TC: Have heard nothing and seen nothing on the big German. I’m sure he’s around and working on rehab and conditioning but he hasn’t yet been on the practice field.

TC: I don’t think they’ve really sold out and been in many positions where they send five. They play coverage and try to keep the quarterbacks contained while guarding against big plays by dropping more guys. The stray A-gap blitzes offered by Donta Hightower and Jamie Collins are the extent of the extra pressure that gets sent for the most part and those seem to be conditional blitzes – if a back stays in, then they go. I don’t think there are many occasions where the four they rush – or three – are defeating blocks and applying pressure though. Chris Long has had the most impactful rushes, then Jabaal Sheard, then Malcom Brown.

TC: Good question. Because they look like lakes since they’re so damn big but they’re really ponds because they’re not that deep. 

TC: I’m going to say they can do both because one would be an offensive effort and the other would be a defensive priority. But the No. 1 defensive priority is going to be tackling. Tackling, tackling, tackling, tackling. And then tackling. It was horrific in the first meeting with Buffalo.

TC: Good question. Let’s stick with Massachusetts for this week but hit me back with the other five states in coming weeks. My list of the top 13 (in knee-jerk order): Howie Long, Nick Buoniconti, Fred Smerlas, Tom Nalen, Matt Hasselbeck, Pete Kendall, Mark Chmura, Bruce Laird, Billy Brooks, Mark van Eeghen, Steve DeOssie, Lofa Tatupu, Zak DeOssie. A few other names of note: Mark Hartsell, Chris Sullivan, Eric Johnson, Marc Colombo, Peter Cronan, Greg Comella, Joe Dudek, Rob Konrad. Todd Collins, Lake Dawson, James Ihedigbo, Greg McMurtry, Omar Easy, Jordan Todman, Sean Morey, Brian St. Pierre, Jim Pyne, Steve Strachan, Steve Trapilo, Paul Zukauskus, Joe Nash and Tim Hasselbeck.

TC: That’s a shade normally seen when changing a diaper. I down vote. And unfriend you.

TC: I remember in 2005 David Givens intimating that to me and – after I wrote about it – he got absolutely eviscerated by the front office and coaching staff. There have been occasions where they’ve tried to get guys to performance escalators (Deion Branch being one). But I think you’re asking if they’d hide a guy to keep him off other team’s radars? I don’t think so, Q. Not a player of impact as you seem to be indicating by framing the question around a sought-after free agent.

TC: Good question. Brandon Bolden, who I had confidence in, is regressing rapidly as a back since last year. Tyler Gaffney doesn’t inspire. You can’t go with itty-bitty sub backs between the tackles. So, yeah. Hope Blount stays upright.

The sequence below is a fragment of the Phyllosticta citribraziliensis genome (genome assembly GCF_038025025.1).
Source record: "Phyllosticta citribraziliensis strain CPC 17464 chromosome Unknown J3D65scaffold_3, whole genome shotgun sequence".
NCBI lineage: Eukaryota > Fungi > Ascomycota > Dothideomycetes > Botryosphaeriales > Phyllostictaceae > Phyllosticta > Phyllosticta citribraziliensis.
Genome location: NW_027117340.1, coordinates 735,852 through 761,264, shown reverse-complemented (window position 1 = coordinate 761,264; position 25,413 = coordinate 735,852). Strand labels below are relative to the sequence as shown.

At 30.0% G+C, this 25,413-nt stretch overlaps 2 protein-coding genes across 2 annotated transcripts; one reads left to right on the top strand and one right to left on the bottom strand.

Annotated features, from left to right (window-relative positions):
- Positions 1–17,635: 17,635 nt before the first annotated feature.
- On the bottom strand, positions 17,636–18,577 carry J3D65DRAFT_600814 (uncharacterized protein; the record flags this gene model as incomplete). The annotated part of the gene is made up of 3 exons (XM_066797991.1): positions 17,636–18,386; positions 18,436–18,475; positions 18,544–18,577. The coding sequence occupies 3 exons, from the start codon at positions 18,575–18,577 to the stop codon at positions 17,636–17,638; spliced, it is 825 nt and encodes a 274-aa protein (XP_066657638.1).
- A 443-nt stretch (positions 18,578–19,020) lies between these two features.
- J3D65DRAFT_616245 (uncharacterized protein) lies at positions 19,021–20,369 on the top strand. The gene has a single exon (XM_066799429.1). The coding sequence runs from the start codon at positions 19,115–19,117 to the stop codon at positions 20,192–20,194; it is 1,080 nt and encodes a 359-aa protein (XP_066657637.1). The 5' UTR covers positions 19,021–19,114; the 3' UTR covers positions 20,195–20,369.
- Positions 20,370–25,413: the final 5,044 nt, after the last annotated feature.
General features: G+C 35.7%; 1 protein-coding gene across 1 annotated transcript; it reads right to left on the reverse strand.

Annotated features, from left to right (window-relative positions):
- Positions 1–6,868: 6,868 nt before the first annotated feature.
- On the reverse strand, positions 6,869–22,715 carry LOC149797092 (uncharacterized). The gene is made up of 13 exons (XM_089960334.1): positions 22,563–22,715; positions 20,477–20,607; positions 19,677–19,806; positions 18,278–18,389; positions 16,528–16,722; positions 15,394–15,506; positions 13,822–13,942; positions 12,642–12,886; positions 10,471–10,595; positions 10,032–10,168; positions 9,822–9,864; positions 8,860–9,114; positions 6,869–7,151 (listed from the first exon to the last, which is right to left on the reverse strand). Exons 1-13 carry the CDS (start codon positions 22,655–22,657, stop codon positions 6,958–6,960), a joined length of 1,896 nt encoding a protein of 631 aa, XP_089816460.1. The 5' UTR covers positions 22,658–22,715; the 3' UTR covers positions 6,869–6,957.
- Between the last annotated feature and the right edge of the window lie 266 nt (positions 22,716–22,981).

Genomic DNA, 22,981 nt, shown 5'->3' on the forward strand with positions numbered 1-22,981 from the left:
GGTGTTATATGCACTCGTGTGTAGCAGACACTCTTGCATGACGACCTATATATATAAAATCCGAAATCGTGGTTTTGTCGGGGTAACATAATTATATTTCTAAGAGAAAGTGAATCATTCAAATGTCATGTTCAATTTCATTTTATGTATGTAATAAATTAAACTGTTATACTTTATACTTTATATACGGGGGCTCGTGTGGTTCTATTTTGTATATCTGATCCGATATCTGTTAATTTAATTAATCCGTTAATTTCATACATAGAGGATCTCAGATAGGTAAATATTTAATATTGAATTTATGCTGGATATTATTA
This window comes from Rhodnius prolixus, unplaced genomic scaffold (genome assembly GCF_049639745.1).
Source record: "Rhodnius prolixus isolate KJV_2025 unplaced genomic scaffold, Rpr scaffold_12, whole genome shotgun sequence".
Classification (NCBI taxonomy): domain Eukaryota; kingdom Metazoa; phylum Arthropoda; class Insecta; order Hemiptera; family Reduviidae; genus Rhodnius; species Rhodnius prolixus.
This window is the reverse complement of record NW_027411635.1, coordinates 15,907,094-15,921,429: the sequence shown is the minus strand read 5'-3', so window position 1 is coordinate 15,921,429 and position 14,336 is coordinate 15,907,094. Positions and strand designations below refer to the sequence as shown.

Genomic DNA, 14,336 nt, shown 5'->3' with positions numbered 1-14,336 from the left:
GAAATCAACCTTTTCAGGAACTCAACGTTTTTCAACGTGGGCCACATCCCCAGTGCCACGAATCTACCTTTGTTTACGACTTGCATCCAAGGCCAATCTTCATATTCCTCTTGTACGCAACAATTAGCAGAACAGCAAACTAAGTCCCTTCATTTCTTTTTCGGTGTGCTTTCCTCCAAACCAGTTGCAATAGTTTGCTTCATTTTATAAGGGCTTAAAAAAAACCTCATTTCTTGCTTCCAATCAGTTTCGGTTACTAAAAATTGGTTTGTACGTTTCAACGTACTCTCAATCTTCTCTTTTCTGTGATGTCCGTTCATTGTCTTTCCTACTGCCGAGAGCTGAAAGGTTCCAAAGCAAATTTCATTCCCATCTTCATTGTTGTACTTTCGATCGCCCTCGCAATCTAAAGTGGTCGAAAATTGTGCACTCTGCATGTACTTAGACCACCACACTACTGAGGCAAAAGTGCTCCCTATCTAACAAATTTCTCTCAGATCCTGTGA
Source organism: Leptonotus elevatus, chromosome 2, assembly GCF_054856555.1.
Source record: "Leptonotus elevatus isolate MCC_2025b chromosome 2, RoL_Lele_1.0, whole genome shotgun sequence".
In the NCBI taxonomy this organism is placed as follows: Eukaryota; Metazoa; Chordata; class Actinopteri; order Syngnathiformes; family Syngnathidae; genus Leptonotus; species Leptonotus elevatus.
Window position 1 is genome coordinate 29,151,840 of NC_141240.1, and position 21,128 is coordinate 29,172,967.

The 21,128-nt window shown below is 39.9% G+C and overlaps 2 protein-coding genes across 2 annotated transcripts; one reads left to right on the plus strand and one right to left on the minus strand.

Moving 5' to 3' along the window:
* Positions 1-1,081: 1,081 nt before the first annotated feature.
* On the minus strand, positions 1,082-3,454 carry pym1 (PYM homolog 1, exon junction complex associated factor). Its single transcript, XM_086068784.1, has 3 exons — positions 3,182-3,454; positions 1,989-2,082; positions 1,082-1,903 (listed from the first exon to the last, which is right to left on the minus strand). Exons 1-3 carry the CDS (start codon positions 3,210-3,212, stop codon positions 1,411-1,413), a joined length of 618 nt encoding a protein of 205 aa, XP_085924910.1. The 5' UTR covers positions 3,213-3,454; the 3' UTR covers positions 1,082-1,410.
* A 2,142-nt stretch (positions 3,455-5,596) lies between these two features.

TC: Because in some instances – Pittsburgh being a prime one – dropping eight so that Antonio Brown or LeVeon Bell have plenty of company when they inevitably get in space is more important than dogging Landry Jones around the offensive backfield and running the risk of Brown or Bell going the distance on you because you didn’t keep enough guys back. I understand people want to see some defensive chaos – it’s maddening to watch a guy stand back there and knock down uncontested jumpers as Jones did last week – but the 16 points and 1-for-6 scoring touchdowns on trips inside the 40 is proof it worked.

PP: It's not that the pass-rush has taken a step back, Stephen. It's that it's been downright non-existent at times that has raised some eyebrows. They're without two talented pass-rushers who were on the roster last season, but they set a franchise record for sacks in 2015, and they currently rank in the bottom-third of the league in sacks. Is that solely due to the loss of Jones and Easley? I think part of what we're seeing is game-plan related. But part of it is players a) not finishing plays or b) not winning one-on-one matchups and having a chance to finish. One player who I think will finish more frequently as the season goes on? Jabaal Sheard. He is their most talented pass-rusher, and he's seventh among NFL 4-3 defensive ends with 25 total pressures (sacks, hits and hurries), per Pro Football Focus. Eventually, some of those hits and hurries will turn into sacks. 

PP: Jesus Christ?

PP: My answer to this will be Denver until another team steps up and shows that it has a defense capable of slowing down Tom Brady and his friends. When Von Miller and DeMarcus Ware are right, combined with Chris Harris and Aqib Talib in the secondary, they can do just that. What will be key for the New England offense, if it does have to go through the Broncos in the postseason, will be for its running backs and offensive linemen to stay healthy. They'll need to be able to turn to a legitimate running game. When Denver pass-rushers were allowed to tee off on Brady in the AFC title game, it was as good as over. I don't care that the Broncos have an unproven quarterback. He seems good enough given what's around him. Until the Raiders prove they can defend more consistently they don't belong in this conversation. 

PP: Welcome to the Bag, Tom. It's an honor, really, to have you check in. What's interesting is that the Patriots have an open roster spot (as of Friday morning). I don't expect that to hold for long, though, so in all likelihood someone will have to be released whenever the Patriots do decide to activate Lewis -- if they decide to activate him -- in the next three weeks. There's a good chance, just based on the fact that football is a physical game that hurts people, an injury will make this decision an easier one. But if the entire 53-man roster remained healthy between now and the time of Lewis' activation, I'd say DJ Foster would be a potential candidate to go. Three sub backs (Lewis, White and Foster) at one time seems like one to many, in my opinion. Anthony Johnson is the early favorite to win the 2016 Ross Ventrone Award for most mentions on the transaction wire, so he would be a decent guess as well.